Web payment standard to spur Web commerce [InfoWorld]

Rohit Khare (khare@pest.w3.org)
Thu, 18 Apr 96 15:24:27 -0400

This is an update to the more scurrilous article that (I think it was IW)
posted on Monday, which I have appended to this message. The initial one was
quite incorrect, and this one gets it right. I've also spent half-an-hour with
ComputerWorld to make sure they got the story straight, too.



Update: Web payment standard to spur Web commerce

By Sari Kalin
InfoWorld Electric

Posted at 11:29 AM PT, Apr 18, 1996
An international standard for payment negotiations over the World Wide Web
will help further electronic commerce, according to leaders of a new industry
group that plans to hammer out such a standard.

The Joint Electronic Payments Initiative (JEPI) plans to develop and
demonstrate a middleware payment negotiation protocol in both the United
States and Europe by September. The initiative, announced Wednesday by the
World Wide Web Consortium (W3C) and CommerceNet, includes the key browser,
server, and payment method players in the Internet commerce market. Microsoft
Corp., Netscape Communications Corp., and CyberCash Inc. are among the

The problem of payment negotiation on the Web is one that has long since been
solved by customers and merchants in real-world stores. A store that accepts
MasterCard and Visa but doesn't take personal checks might have a sign by the
cash register indicating that policy. Or a cashier may ask customers how they
want to pay for their merchandise and then tell them what credit cards the
store accepts.

On the Web, however, no such standard exists to handle payment negotiations
between customers' browsers and merchants' servers. There's no standard way,
for example, to determine whether a customer is using a form of digital cash
or a smart card that a merchant can accept.

That's the gap that JEPI is seeking to fill, officials said.

"It's the little bit of glue that's needed to make the existing process
work," said Jim Miller, JEPI cochairman of the W3C.

Working with browser and server vendors, payment vendors, and merchants, JEPI
aims to build and pilot a standard Web client/server payment negotiation
method. The group then wants to publish the result as an open standard for
companies to incorporate in their products and to give it to a standards body
to maintain, officials said.

JEPI's work will dovetail with other electronic commerce initiatives, such as
the Secure Electronic Transactions (SET) standards being developed by
MasterCard International Inc. and Visa International Inc., officials said. SET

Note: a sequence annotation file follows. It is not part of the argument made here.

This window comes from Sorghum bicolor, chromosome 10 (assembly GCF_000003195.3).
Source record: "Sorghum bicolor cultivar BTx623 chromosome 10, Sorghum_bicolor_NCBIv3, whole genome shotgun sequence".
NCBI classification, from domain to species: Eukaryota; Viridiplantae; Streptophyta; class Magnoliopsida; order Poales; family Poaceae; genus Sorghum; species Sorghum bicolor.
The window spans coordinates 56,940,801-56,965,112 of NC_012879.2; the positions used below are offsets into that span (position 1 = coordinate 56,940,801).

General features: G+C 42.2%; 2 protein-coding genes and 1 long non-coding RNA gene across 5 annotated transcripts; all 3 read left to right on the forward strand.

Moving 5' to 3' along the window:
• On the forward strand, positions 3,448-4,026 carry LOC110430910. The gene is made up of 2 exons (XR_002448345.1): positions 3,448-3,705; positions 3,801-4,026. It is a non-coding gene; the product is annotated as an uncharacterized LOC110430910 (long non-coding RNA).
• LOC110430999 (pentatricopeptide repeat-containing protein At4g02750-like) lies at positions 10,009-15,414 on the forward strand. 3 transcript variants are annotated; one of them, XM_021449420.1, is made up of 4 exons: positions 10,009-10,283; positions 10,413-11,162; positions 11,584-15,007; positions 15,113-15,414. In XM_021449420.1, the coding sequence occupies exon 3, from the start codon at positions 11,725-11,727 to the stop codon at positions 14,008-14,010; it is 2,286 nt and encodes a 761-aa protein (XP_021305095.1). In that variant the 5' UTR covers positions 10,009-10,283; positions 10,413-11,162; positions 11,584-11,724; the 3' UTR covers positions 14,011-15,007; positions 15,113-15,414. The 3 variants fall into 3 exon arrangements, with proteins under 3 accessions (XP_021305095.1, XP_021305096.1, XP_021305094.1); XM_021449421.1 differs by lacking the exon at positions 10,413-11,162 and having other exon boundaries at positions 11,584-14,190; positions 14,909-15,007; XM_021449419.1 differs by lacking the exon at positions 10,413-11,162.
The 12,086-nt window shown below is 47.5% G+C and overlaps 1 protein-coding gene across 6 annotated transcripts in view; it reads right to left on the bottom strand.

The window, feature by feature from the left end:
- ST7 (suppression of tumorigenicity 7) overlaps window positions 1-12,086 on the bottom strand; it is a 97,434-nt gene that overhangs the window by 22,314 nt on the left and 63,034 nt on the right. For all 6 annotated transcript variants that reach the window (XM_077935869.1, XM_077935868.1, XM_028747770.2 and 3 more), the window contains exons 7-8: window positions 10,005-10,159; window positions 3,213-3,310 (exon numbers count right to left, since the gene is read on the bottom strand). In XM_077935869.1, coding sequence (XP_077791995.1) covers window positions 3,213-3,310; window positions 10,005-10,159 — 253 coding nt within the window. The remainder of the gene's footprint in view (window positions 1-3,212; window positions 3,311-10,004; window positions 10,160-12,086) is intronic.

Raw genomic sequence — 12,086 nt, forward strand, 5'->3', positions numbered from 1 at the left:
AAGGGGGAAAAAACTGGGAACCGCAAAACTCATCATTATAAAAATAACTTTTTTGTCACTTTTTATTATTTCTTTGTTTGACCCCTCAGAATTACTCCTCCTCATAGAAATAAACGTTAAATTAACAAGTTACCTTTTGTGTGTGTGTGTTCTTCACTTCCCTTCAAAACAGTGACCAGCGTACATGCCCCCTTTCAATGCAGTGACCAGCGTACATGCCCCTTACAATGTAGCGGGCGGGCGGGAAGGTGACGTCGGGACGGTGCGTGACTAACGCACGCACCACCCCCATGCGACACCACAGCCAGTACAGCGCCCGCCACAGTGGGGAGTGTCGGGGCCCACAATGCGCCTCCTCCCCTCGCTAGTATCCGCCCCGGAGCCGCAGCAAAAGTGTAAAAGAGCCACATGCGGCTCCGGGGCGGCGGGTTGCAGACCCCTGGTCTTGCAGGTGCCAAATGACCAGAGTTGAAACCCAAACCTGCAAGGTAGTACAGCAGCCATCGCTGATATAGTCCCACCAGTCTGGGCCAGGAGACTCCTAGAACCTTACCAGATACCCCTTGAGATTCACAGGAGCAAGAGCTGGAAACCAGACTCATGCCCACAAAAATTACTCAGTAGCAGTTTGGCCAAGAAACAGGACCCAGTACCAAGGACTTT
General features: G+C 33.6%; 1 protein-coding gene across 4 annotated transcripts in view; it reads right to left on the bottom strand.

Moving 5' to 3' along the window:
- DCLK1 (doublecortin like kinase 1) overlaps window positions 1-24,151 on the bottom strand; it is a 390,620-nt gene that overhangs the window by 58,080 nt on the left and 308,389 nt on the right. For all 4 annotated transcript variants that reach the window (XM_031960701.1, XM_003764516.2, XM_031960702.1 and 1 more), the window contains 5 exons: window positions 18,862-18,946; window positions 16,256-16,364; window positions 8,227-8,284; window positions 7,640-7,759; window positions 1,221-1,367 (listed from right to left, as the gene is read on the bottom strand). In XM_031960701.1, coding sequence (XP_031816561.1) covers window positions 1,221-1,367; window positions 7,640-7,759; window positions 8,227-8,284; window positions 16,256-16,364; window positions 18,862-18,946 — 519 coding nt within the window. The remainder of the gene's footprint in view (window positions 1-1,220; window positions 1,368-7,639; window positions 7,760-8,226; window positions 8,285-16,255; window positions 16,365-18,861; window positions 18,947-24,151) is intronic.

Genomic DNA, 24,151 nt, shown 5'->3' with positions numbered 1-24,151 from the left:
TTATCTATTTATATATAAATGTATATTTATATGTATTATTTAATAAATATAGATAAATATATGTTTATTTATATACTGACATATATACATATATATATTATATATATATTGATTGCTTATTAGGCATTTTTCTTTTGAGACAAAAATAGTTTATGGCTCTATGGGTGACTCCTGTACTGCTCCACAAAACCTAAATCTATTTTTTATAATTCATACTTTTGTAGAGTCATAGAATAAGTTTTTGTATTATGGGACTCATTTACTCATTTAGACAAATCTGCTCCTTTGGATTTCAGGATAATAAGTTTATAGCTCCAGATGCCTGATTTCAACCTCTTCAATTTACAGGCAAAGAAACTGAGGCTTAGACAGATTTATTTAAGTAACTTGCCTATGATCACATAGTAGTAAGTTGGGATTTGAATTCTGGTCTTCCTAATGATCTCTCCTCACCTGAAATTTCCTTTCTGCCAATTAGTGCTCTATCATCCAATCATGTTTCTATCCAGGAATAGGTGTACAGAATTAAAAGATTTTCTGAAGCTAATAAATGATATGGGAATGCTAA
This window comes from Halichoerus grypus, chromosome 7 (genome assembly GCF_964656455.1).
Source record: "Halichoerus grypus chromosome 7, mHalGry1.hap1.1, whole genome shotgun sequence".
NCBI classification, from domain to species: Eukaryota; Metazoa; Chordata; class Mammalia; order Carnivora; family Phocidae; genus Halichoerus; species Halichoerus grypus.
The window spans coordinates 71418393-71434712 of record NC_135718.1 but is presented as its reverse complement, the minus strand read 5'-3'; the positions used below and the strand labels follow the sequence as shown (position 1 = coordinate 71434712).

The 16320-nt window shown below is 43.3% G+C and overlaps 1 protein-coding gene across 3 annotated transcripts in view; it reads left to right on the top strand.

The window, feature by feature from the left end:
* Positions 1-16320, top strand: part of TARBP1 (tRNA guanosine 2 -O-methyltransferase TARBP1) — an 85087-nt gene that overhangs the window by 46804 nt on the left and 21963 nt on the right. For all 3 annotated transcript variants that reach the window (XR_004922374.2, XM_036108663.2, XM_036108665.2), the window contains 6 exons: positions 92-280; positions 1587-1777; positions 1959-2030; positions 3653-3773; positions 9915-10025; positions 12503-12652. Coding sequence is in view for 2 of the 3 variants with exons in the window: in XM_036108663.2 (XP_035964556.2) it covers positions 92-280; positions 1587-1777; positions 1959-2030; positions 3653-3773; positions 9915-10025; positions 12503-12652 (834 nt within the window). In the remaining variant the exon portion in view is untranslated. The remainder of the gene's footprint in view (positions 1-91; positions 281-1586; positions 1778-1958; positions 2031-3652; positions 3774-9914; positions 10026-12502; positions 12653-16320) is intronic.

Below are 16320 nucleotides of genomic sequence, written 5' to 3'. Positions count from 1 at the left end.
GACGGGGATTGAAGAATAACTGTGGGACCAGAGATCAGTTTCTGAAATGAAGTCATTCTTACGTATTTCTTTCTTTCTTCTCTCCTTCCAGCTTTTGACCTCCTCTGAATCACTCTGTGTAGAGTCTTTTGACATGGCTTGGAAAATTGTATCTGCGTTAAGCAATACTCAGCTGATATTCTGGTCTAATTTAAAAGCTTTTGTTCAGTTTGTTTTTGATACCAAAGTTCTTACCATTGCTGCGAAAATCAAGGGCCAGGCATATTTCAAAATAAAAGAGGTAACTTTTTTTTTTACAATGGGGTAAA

is a protocol for the secure exchange of credit card information over the

The JEPI middleware will be "the entry vehicle into SET, once you've decided
in fact that a credit card is what you want to [use]," said Tom Wills, senior
program manager for CommerceNet and cochairman of JEPI.

Analysts agreed that a standard for payment middleware is necessary, given
the proliferation of Web payment methods and protocols. The key is making sure
that key players such as Microsoft stick to the standard and don't try to
corner the market.

Even so, the lack of a good middleware layer isn't what's keeping people from
shopping on the Web, according to Stan LePeak, program director at Meta
Group, in Stamford, Conn.

"The big barriers to online shopping are lack of content and lack of people
willing to go through extra steps to do shopping," LePeak said. "This isn't
going to address that."

Core JEPI members who will contribute money and personnel to the research
initiative include IBM, Microsoft, Open Market Inc., CyberCash, VeriFone Inc.,
the Financial Services Technology Consortium, GC Tech, and the Open Software
Foundation, officials said.

Other participants include Bellcore, British Telecom PLC, Citibank, CUC
International, Deloitte & Touche Consulting, First Virtual Holdings Inc.,
France Telecom, Marshall Industries, Netscape, NTT Software Laboratories,
Nokia Mobile Phones Inc., Novell Inc., Oracle Corp., Sligos, Tandem Computers
Inc., the National Automated Clearing House Association, NetBill, the
University of Southern California's Information Sciences Institute, Vendamall,
and Zenith Data Systems Corp.

The W3C, an industry consortium hosted by the MIT Laboratory for Computer
Science (in Cambridge, Mass.) and INRIA (in France), can be reached at
_http://www.w3.org_. CommerceNet, headquartered in Menlo Park, Calif., can be
reached at _http://www.commerce.net/_.

Sari Kalin is a correspondent for the IDG News Service, an InfoWorld affiliate.


The World Wide Web Consortium and CommerceNet will announce an
initiative Wednesday to unify all Web payment solutions.

The Joint Electronic Payments Initiative is intended to set a standard
negotiating mechanism for linking payment solutions such as IBM's Internet
Keyed Payment Protocols or Visa's and MasterCard's Secure Electronic
Transactions (SET) protocol, which allow online merchants to conduct
credit card transactions over the Internet.

Despite the W3C's influence, however, a new payment standard might
have trouble gaining support this late in the game. Key industry players,
such as Microsoft and Netscape Communications, have already thrown
their weight behind the SET initiative, encouraging observers who believed
that a single secure payment standard was already emerging.

Representatives of CommerceNet and the W3C, both industry trade
organizations, could not be reached for comment.